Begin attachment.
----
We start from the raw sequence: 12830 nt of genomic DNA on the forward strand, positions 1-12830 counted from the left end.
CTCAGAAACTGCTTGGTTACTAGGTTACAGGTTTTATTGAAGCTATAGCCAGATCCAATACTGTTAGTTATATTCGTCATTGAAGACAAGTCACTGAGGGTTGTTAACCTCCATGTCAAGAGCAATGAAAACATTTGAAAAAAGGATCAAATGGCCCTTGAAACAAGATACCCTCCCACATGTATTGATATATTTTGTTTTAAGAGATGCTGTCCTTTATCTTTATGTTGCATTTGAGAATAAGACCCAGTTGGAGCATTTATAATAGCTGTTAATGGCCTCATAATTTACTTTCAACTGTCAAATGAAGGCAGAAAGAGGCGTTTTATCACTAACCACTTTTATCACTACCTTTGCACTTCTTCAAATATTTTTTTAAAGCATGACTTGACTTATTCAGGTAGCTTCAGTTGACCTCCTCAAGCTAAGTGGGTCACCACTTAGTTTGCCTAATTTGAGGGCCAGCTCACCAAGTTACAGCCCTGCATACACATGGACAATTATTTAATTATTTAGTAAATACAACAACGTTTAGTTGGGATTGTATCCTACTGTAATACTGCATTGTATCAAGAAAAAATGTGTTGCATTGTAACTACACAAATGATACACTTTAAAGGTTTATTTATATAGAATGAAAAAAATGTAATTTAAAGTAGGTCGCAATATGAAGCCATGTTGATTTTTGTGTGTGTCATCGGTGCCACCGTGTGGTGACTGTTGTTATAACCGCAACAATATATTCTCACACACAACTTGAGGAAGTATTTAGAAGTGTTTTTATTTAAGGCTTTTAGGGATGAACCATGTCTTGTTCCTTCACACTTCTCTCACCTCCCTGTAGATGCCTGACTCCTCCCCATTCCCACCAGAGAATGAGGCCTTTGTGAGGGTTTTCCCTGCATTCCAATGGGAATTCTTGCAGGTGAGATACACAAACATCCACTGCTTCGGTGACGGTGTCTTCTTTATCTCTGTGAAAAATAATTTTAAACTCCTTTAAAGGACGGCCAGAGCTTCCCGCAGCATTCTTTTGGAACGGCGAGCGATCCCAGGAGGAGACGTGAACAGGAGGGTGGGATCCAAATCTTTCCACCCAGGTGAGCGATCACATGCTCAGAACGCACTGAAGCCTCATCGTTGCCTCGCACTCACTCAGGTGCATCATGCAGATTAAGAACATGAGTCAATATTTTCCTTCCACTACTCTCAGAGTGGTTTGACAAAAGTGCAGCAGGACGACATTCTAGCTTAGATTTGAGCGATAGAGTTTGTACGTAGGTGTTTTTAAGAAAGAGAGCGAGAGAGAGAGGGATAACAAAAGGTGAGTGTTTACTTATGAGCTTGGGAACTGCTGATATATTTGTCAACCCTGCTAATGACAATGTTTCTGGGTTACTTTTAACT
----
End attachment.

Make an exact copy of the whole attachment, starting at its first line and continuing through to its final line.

We start from the raw sequence: 12830 nt of genomic DNA on the forward strand, positions 1-12830 counted from the left end.
CTCAGAAACTGCTTGGTTACTAGGTTACAGGTTTTATTGAAGCTATAGCCAGATCCAATACTGTTAGTTATATTCGTCATTGAAGACAAGTCACTGAGGGTTGTTAACCTCCATGTCAAGAGCAATGAAAACATTTGAAAAAAGGATCAAATGGCCCTTGAAACAAGATACCCTCCCACATGTATTGATATATTTTGTTTTAAGAGATGCTGTCCTTTATCTTTATGTTGCATTTGAGAATAAGACCCAGTTGGAGCATTTATAATAGCTGTTAATGGCCTCATAATTTACTTTCAACTGTCAAATGAAGGCAGAAAGAGGCGTTTTATCACTAACCACTTTTATCACTACCTTTGCACTTCTTCAAATATTTTTTTAAAGCATGACTTGACTTATTCAGGTAGCTTCAGTTGACCTCCTCAAGCTAAGTGGGTCACCACTTAGTTTGCCTAATTTGAGGGCCAGCTCACCAAGTTACAGCCCTGCATACACATGGACAATTATTTAATTATTTAGTAAATACAACAACGTTTAGTTGGGATTGTATCCTACTGTAATACTGCATTGTATCAAGAAAAAATGTGTTGCATTGTAACTACACAAATGATACACTTTAAAGGTTTATTTATATAGAATGAAAAAAATGTAATTTAAAGTAGGTCGCAATATGAAGCCATGTTGATTTTTGTGTGTGTCATCGGTGCCACCGTGTGGTGACTGTTGTTATAACCGCAACAATATATTCTCACACACAACTTGAGGAAGTATTTAGAAGTGTTTTTATTTAAGGCTTTTAGGGATGAACCATGTCTTGTTCCTTCACACTTCTCTCACCTCCCTGTAGATGCCTGACTCCTCCCCATTCCCACCAGAGAATGAGGCCTTTGTGAGGGTTTTCCCTGCATTCCAATGGGAATTCTTGCAGGTGAGATACACAAACATCCACTGCTTCGGTGACGGTGTCTTCTTTATCTCTGTGAAAAATAATTTTAAACTCCTTTAAAGGACGGCCAGAGCTTCCCGCAGCATTCTTTTGGAACGGCGAGCGATCCCAGGAGGAGACGTGAACAGGAGGGTGGGATCCAAATCTTTCCACCCAGGTGAGCGATCACATGCTCAGAACGCACTGAAGCCTCATCGTTGCCTCGCACTCACTCAGGTGCATCATGCAGATTAAGAACATGAGTCAATATTTTCCTTCCACTACTCTCAGAGTGGTTTGACAAAAGTGCAGCAGGACGACATTCTAGCTTAGATTTGAGCGATAGAGTTTGTACGTAGGTGTTTTTAAGAAAGAGAGCGAGAGAGAGAGGGATAACAAAAGGTGAGTGTTTACTTATGAGCTTGGGAACTGCTGATATATTTGTCAACCCTGCTAATGACAATGTTTCTGGGTTACTTTTAACT